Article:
for your constant love and attentiveness to us,
and help us to always place our trust in you.
This I ask in the name of Jesus
and in the communion of the Holy Spirit.

Amen.

 

Pierre Teilhard de Chardin on the energies of love

Today’s quote on compassion comes from French philosopher, scientist, and Jesuit priest, Pierre Teilhard de Chardin:

35 Lent--Week 5--Compassion--Pierre Teilhard de Chardin

It is an interesting image, to think of love as a powerful energy. Energy “brings good things to life,” as an old General Electric commercial said. The wind, waves, tides, and gravity all exhibit a dynamic movement. They are not “stuck” or “dead” like a rock. So it is, that love moves, love creates, love transforms our lives.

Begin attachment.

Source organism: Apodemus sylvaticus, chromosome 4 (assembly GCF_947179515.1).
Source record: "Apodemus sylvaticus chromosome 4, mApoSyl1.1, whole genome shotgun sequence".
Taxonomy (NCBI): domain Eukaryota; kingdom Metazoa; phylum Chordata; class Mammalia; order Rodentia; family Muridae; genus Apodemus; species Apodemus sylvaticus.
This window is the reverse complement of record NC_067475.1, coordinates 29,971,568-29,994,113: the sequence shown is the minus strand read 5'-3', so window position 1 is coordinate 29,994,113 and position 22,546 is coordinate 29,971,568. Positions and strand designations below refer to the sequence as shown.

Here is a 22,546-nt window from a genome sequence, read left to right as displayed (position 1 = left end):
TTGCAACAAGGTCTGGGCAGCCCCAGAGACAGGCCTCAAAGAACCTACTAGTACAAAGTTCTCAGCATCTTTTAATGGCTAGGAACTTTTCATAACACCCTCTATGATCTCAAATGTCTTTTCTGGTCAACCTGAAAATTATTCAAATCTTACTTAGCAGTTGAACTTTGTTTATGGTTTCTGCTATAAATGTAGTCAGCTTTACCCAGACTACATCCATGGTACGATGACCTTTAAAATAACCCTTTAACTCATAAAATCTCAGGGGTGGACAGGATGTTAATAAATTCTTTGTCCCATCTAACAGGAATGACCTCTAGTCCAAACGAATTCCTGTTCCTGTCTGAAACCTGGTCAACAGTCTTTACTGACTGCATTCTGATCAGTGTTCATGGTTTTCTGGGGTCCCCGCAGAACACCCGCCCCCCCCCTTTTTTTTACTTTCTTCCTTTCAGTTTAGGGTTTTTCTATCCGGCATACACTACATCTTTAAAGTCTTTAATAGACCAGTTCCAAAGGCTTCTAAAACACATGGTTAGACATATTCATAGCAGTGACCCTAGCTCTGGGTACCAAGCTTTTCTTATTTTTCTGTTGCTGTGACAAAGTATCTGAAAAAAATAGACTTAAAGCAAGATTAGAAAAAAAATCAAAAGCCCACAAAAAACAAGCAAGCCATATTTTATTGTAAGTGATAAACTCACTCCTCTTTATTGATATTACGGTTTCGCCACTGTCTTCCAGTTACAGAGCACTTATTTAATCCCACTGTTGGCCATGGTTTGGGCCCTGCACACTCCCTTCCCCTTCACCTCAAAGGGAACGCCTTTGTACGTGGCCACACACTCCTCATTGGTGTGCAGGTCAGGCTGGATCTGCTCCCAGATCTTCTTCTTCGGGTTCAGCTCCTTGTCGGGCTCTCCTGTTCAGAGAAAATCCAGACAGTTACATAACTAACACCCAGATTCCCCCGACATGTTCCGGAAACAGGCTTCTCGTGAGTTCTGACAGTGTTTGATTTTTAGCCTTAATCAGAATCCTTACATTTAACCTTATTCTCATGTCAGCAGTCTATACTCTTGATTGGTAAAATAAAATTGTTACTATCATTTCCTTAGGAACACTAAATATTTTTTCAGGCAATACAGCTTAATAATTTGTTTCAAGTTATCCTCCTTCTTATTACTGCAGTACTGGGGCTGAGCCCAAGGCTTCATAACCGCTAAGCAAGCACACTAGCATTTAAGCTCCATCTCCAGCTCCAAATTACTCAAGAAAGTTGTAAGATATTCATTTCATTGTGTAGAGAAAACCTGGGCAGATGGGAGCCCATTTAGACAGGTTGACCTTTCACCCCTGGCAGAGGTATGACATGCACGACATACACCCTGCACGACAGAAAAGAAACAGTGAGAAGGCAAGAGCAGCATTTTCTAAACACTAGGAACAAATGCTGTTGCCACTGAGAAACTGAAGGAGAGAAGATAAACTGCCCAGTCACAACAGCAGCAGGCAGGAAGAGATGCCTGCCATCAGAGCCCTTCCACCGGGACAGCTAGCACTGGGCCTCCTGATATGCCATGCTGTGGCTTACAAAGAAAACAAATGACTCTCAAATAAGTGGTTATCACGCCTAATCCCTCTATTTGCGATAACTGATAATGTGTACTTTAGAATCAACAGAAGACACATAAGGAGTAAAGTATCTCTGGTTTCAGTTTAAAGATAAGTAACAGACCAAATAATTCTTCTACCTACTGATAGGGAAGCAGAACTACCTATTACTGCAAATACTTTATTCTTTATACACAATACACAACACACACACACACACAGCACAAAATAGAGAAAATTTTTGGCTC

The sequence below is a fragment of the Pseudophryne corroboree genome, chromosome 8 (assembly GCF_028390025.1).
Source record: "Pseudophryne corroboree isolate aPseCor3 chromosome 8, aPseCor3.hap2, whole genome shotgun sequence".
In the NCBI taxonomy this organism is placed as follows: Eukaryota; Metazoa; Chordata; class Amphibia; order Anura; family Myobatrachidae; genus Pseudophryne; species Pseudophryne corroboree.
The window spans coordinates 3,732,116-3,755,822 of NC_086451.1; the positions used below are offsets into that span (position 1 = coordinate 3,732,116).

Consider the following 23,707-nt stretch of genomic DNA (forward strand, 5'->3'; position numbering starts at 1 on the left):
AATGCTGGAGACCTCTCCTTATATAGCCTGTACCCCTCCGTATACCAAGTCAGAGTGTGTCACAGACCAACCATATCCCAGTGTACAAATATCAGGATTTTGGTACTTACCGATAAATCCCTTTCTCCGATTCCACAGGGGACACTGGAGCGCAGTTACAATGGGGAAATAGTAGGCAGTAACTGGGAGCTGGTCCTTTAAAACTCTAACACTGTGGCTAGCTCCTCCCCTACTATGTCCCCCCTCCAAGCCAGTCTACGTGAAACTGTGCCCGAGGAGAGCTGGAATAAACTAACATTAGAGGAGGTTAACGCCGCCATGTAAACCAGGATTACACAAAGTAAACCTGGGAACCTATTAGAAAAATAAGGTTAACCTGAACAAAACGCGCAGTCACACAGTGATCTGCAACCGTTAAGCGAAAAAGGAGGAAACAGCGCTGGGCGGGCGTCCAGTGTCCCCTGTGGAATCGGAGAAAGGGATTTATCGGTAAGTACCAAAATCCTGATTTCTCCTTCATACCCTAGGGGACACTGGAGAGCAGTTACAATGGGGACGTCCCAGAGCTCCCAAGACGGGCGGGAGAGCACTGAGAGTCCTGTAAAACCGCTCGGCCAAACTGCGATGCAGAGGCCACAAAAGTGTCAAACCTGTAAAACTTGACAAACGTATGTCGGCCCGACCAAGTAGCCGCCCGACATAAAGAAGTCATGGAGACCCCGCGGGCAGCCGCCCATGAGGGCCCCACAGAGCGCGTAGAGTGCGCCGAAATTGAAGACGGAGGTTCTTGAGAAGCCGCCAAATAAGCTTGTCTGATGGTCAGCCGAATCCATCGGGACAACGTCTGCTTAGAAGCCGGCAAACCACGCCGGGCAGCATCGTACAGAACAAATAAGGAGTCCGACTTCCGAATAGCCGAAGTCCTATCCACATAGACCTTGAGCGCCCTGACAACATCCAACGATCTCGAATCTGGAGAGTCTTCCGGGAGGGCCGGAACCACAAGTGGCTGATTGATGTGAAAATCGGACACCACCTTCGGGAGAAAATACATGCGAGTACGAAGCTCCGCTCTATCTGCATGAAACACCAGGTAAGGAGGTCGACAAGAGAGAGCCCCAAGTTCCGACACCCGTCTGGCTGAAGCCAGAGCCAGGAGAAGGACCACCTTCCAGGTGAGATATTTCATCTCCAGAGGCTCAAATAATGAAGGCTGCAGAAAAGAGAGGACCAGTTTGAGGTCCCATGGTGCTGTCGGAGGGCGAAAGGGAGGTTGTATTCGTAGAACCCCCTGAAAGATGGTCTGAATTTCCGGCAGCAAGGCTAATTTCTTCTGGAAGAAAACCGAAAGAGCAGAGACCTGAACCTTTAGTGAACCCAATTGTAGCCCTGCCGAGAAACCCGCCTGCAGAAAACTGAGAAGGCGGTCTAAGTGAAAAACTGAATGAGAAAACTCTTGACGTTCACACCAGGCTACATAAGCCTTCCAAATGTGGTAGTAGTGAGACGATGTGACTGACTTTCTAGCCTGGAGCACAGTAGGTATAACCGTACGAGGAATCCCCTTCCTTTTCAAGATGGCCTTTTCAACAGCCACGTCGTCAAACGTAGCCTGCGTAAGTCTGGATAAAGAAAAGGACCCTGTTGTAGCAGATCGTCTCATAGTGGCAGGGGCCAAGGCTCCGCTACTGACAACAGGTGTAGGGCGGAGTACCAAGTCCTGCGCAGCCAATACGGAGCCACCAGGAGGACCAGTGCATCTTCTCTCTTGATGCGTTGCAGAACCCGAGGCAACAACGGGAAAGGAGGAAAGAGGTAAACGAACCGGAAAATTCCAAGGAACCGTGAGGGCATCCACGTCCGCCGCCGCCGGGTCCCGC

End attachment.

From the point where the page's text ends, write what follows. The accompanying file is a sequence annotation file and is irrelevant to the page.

And so it is, that when we truly discover the energies of love–and harness them for real, as a culture, as a planet–it will be as big a transformation as the discovery of fire.

Until next time, Amen! 

 

 

 

 

 

 

Jesus’ teaching about forgiveness

For my Lenten images, week 4 is about forgiveness/mercy. (I should have started this yesterday, but ya know how sometimes things come up…)

Jesus showed mercy, love, and forgiveness again and again. If we are to be followers of Jesus, this means we are called to do the same. That doesn’t mean we allow people to keep hurting us. There are times we have to remove ourselves from a situation to keep from getting hurt (such as, domestic violence).

26 Lent--Week 4--Forgiveness--Jesus 7 times (click on image to enlarge)